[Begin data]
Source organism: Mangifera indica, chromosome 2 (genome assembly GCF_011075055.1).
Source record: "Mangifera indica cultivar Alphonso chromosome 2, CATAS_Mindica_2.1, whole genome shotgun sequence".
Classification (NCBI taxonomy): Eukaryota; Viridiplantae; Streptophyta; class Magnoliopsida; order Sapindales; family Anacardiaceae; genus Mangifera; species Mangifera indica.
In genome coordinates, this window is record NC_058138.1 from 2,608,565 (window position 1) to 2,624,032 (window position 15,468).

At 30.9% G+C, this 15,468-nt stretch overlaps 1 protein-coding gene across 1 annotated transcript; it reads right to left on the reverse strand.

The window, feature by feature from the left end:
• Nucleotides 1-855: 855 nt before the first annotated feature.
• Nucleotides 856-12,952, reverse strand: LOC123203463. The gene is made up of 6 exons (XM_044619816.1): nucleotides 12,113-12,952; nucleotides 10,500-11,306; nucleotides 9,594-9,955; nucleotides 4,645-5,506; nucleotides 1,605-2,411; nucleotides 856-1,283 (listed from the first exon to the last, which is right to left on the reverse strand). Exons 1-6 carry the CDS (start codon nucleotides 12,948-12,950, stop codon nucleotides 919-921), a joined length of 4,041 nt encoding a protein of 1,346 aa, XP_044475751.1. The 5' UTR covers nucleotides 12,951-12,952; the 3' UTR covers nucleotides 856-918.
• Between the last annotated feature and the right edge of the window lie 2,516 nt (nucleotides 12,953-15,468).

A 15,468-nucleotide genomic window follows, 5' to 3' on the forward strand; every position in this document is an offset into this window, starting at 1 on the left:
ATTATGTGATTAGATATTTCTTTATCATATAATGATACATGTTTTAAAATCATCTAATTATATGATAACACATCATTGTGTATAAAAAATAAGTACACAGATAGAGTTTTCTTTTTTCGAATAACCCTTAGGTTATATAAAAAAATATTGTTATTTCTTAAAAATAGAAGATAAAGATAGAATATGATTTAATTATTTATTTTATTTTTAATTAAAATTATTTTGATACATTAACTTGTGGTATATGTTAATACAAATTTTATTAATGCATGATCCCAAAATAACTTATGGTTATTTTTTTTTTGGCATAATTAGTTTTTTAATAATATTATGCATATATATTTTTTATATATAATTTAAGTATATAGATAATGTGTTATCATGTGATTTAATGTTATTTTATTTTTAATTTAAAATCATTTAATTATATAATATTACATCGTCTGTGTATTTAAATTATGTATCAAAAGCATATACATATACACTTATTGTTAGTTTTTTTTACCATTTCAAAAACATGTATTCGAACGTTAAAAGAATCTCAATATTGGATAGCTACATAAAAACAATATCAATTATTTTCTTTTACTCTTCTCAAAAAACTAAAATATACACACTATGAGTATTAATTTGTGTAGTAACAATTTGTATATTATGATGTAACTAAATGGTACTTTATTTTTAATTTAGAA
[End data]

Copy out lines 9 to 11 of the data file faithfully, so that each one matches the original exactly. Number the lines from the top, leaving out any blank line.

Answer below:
• Between the last annotated feature and the right edge of the window lie 2,516 nt (nucleotides 12,953-15,468).

A 15,468-nucleotide genomic window follows, 5' to 3' on the forward strand; every position in this document is an offset into this window, starting at 1 on the left:
ATTATGTGATTAGATATTTCTTTATCATATAATGATACATGTTTTAAAATCATCTAATTATATGATAACACATCATTGTGTATAAAAAATAAGTACACAGATAGAGTTTTCTTTTTTCGAATAACCCTTAGGTTATATAAAAAAATATTGTTATTTCTTAAAAATAGAAGATAAAGATAGAATATGATTTAATTATTTATTTTATTTTTAATTAAAATTATTTTGATACATTAACTTGTGGTATATGTTAATACAAATTTTATTAATGCATGATCCCAAAATAACTTATGGTTATTTTTTTTTTGGCATAATTAGTTTTTTAATAATATTATGCATATATATTTTTTATATATAATTTAAGTATATAGATAATGTGTTATCATGTGATTTAATGTTATTTTATTTTTAATTTAAAATCATTTAATTATATAATATTACATCGTCTGTGTATTTAAATTATGTATCAAAAGCATATACATATACACTTATTGTTAGTTTTTTTTACCATTTCAAAAACATGTATTCGAACGTTAAAAGAATCTCAATATTGGATAGCTACATAAAAACAATATCAATTATTTTCTTTTACTCTTCTCAAAAAACTAAAATATACACACTATGAGTATTAATTTGTGTAGTAACAATTTGTATATTATGATGTAACTAAATGGTACTTTATTTTTAATTTAGAA